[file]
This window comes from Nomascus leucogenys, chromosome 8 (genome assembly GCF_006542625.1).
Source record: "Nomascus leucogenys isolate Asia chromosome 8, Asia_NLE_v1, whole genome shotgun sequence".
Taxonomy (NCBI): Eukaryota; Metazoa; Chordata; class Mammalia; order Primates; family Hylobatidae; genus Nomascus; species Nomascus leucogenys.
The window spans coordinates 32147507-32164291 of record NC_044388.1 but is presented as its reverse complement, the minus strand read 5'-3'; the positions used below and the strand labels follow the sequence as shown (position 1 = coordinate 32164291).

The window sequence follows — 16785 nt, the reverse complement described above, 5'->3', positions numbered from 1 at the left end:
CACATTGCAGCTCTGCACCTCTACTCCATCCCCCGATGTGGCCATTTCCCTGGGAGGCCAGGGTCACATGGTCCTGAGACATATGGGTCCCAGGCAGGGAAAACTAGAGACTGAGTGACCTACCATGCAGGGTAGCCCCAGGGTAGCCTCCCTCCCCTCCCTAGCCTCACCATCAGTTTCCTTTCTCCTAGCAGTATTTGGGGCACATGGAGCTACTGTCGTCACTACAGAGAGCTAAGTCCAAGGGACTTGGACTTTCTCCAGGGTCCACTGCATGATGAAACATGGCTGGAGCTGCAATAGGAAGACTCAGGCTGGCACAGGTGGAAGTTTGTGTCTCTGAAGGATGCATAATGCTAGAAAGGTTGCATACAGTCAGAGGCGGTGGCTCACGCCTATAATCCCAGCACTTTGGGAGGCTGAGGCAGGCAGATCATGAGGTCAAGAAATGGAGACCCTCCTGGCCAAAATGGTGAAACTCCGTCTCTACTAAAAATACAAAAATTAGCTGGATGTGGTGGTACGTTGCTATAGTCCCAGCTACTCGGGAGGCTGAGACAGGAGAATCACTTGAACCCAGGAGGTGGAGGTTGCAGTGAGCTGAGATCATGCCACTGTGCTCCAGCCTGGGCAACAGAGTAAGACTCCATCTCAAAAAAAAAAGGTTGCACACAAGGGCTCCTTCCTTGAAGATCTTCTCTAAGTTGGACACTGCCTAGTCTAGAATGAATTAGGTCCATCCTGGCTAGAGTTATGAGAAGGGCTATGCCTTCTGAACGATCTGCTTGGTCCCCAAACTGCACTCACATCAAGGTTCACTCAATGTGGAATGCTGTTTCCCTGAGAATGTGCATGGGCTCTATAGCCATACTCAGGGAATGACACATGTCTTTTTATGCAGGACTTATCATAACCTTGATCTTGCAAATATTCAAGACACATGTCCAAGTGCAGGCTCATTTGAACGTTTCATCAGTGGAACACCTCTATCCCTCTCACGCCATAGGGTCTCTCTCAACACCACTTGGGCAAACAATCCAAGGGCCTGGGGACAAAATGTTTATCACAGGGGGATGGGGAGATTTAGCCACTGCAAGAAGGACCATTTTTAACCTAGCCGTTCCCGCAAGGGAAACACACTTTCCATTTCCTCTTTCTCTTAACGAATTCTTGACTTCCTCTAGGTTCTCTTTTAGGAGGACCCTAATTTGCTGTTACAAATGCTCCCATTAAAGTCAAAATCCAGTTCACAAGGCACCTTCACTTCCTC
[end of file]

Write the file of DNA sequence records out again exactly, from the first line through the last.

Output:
This window comes from Nomascus leucogenys, chromosome 8 (genome assembly GCF_006542625.1).
Source record: "Nomascus leucogenys isolate Asia chromosome 8, Asia_NLE_v1, whole genome shotgun sequence".
Taxonomy (NCBI): Eukaryota; Metazoa; Chordata; class Mammalia; order Primates; family Hylobatidae; genus Nomascus; species Nomascus leucogenys.
The window spans coordinates 32147507-32164291 of record NC_044388.1 but is presented as its reverse complement, the minus strand read 5'-3'; the positions used below and the strand labels follow the sequence as shown (position 1 = coordinate 32164291).

The window sequence follows — 16785 nt, the reverse complement described above, 5'->3', positions numbered from 1 at the left end:
CACATTGCAGCTCTGCACCTCTACTCCATCCCCCGATGTGGCCATTTCCCTGGGAGGCCAGGGTCACATGGTCCTGAGACATATGGGTCCCAGGCAGGGAAAACTAGAGACTGAGTGACCTACCATGCAGGGTAGCCCCAGGGTAGCCTCCCTCCCCTCCCTAGCCTCACCATCAGTTTCCTTTCTCCTAGCAGTATTTGGGGCACATGGAGCTACTGTCGTCACTACAGAGAGCTAAGTCCAAGGGACTTGGACTTTCTCCAGGGTCCACTGCATGATGAAACATGGCTGGAGCTGCAATAGGAAGACTCAGGCTGGCACAGGTGGAAGTTTGTGTCTCTGAAGGATGCATAATGCTAGAAAGGTTGCATACAGTCAGAGGCGGTGGCTCACGCCTATAATCCCAGCACTTTGGGAGGCTGAGGCAGGCAGATCATGAGGTCAAGAAATGGAGACCCTCCTGGCCAAAATGGTGAAACTCCGTCTCTACTAAAAATACAAAAATTAGCTGGATGTGGTGGTACGTTGCTATAGTCCCAGCTACTCGGGAGGCTGAGACAGGAGAATCACTTGAACCCAGGAGGTGGAGGTTGCAGTGAGCTGAGATCATGCCACTGTGCTCCAGCCTGGGCAACAGAGTAAGACTCCATCTCAAAAAAAAAAGGTTGCACACAAGGGCTCCTTCCTTGAAGATCTTCTCTAAGTTGGACACTGCCTAGTCTAGAATGAATTAGGTCCATCCTGGCTAGAGTTATGAGAAGGGCTATGCCTTCTGAACGATCTGCTTGGTCCCCAAACTGCACTCACATCAAGGTTCACTCAATGTGGAATGCTGTTTCCCTGAGAATGTGCATGGGCTCTATAGCCATACTCAGGGAATGACACATGTCTTTTTATGCAGGACTTATCATAACCTTGATCTTGCAAATATTCAAGACACATGTCCAAGTGCAGGCTCATTTGAACGTTTCATCAGTGGAACACCTCTATCCCTCTCACGCCATAGGGTCTCTCTCAACACCACTTGGGCAAACAATCCAAGGGCCTGGGGACAAAATGTTTATCACAGGGGGATGGGGAGATTTAGCCACTGCAAGAAGGACCATTTTTAACCTAGCCGTTCCCGCAAGGGAAACACACTTTCCATTTCCTCTTTCTCTTAACGAATTCTTGACTTCCTCTAGGTTCTCTTTTAGGAGGACCCTAATTTGCTGTTACAAATGCTCCCATTAAAGTCAAAATCCAGTTCACAAGGCACCTTCACTTCCTC